AOML coral scientists Renee Carlton participated in the Living Oceans Foundation Global Reef Expedition to the Solomon Islands from October 27, 2014 through November 25, 2014. Carlton collected seawater carbon dioxide data and coral cores for calcification analysis as part of the ongoing collaboration between the Living Oceans Foundation and AOML to obtain baseline ocean acidification-related data from remote coral reef locations across the Pacific Ocean.
Photos from two recent cruises to the Pacific Island of Maug to study the effect of ocean acidification on coral ecosystems.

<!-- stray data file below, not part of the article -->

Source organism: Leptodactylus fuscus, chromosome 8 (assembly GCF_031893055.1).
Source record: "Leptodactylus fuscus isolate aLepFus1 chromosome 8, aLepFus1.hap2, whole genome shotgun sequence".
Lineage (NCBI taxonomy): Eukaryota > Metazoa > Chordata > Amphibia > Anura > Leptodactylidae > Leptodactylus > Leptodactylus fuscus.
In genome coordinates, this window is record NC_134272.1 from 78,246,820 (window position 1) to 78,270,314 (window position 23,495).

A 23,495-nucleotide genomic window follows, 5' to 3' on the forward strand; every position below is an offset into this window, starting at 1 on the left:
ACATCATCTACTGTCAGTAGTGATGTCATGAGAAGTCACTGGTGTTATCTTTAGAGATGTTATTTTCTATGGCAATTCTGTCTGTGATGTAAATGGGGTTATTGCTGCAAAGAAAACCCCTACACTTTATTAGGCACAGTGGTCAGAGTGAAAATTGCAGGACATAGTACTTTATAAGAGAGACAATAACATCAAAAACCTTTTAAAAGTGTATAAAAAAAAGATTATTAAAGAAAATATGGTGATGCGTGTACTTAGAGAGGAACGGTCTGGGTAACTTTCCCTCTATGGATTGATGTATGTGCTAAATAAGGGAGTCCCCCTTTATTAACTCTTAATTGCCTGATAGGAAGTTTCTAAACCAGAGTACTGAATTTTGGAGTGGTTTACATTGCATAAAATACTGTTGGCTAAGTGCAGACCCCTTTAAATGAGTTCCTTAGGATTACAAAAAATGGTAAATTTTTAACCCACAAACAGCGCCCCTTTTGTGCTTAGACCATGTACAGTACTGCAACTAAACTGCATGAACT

While tropical cyclones can dramatically impact coral reefs, a recent study reveals their passage also exacerbates ocean acidification, rendering reef structures even more vulnerable to damage. Calcifying marine organisms such as corals that thrive in alkaline-rich waters are increasingly imperiled as seawater becomes more acidic due to the ocean’s uptake of carbon dioxide. The detrimental effects upon these organisms have been documented, but less is known about how reefs might react to ocean acidification when coupled with an additional stress factor such as a tropical cyclone.